How Meat Harms People – From Health to Human Rights
Eating meat doesn’t just harm animals – it can also harm you! Consuming flesh takes a terrible toll on human health, taxing your digestive system and increasing your risk of life-threatening disease. Authorities such as the British Medical Association confirm that vegetarians have lower rates of obesity, coronary heart disease and high blood pressure.
The meat industry also endangers public health on a global scale, from fostering deadly viruses to contributing to starvation in the developing world.
By contrast, a meat-free diet has been proved to help you live longer. It also drastically improves your quality of life by helping you stay fitter, healthier and feeling great – especially because what you’re eating isn’t causing any suffering.
Cancer | Heart Disease | Obesity | Disease | Human Rights | World Hunger
Studies have shown that vegetarians are about 40 percent less likely to develop cancer compared to meat eaters. Meat-eating is particularly linked to colon cancer, prostate cancer, breast cancer, lymphoma and stomach cancer. The reason for this is twofold: animal products contain many substances that can directly increase our risk of cancer, such as fats and carcinogenic heterocyclic amines. On the flip side, a plant-based diet is full of cancer-busting ingredients such as fibre-packed grains and beans and phytochemical-packed fruits and vegetables.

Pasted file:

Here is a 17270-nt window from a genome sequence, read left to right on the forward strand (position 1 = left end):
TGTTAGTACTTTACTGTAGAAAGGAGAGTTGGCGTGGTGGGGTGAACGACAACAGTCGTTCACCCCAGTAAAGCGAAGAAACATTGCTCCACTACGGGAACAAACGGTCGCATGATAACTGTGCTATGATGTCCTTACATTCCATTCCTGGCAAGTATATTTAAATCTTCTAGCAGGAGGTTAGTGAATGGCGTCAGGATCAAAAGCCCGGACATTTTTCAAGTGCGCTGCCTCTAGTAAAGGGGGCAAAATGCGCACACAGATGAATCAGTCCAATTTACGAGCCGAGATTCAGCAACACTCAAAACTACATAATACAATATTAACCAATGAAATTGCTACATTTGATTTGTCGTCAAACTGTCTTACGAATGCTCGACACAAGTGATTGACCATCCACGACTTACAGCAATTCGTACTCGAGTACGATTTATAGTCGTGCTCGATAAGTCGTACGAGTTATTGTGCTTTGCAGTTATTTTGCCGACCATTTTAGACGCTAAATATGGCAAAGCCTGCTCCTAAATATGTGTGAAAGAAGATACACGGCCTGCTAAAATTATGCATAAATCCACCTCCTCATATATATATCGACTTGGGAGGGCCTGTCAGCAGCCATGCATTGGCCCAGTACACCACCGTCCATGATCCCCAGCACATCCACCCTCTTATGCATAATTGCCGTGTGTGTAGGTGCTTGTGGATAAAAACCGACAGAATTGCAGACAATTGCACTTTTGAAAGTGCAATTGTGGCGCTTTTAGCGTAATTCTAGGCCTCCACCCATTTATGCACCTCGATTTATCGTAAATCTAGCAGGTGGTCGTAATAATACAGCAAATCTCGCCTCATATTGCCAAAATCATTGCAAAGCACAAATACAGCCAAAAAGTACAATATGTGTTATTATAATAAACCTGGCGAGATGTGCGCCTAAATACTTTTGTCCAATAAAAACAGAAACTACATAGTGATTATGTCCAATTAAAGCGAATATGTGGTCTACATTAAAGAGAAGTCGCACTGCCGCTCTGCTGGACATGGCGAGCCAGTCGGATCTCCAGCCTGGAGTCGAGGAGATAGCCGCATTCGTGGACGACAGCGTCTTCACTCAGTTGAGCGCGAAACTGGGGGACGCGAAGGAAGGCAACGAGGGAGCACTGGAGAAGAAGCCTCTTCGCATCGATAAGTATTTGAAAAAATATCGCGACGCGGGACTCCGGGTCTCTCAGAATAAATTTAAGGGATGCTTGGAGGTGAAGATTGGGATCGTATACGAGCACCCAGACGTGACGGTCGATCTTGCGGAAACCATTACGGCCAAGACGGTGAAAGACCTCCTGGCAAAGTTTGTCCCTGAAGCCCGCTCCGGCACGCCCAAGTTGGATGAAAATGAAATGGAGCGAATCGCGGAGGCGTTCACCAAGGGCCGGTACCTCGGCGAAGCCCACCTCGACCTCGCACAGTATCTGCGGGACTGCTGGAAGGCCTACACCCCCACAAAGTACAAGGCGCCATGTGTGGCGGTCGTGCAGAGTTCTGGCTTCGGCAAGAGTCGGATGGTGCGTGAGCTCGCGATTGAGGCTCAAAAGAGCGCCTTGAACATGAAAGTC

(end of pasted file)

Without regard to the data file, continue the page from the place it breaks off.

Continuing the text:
All this evidence stacks up to a simple conclusion – go vegan to help avoid cancer.
Heart and circulatory diseases cause more than a quarter of all deaths in the UK – and diet is a major cause. Meat, eggs and dairy products are high in cholesterol and saturated fat, which build up in the body, clog arteries, and stop the heart from working properly.
Cholesterol is found only in animal products – so a plant-based diet is 100 per cent cholesterol-free, while its high fibre content also helps to wash away excess fatty substances in the body. Vegans are also less likely to suffer from high blood pressure. Going vegan is one of the best ways to keep your heart in shape, lower your cholesterol levels and decrease your risk of having a heart attack.
The same substances that are found in high levels in animal products and that increase your chance of heart disease – fat and cholesterol – also, unsurprisingly, contribute to the risk of obesity. By contrast, vegan diets are low in fat, meaning that vegans are, on average, trimmer than their meat-eating counterparts and have a lower body-mass index.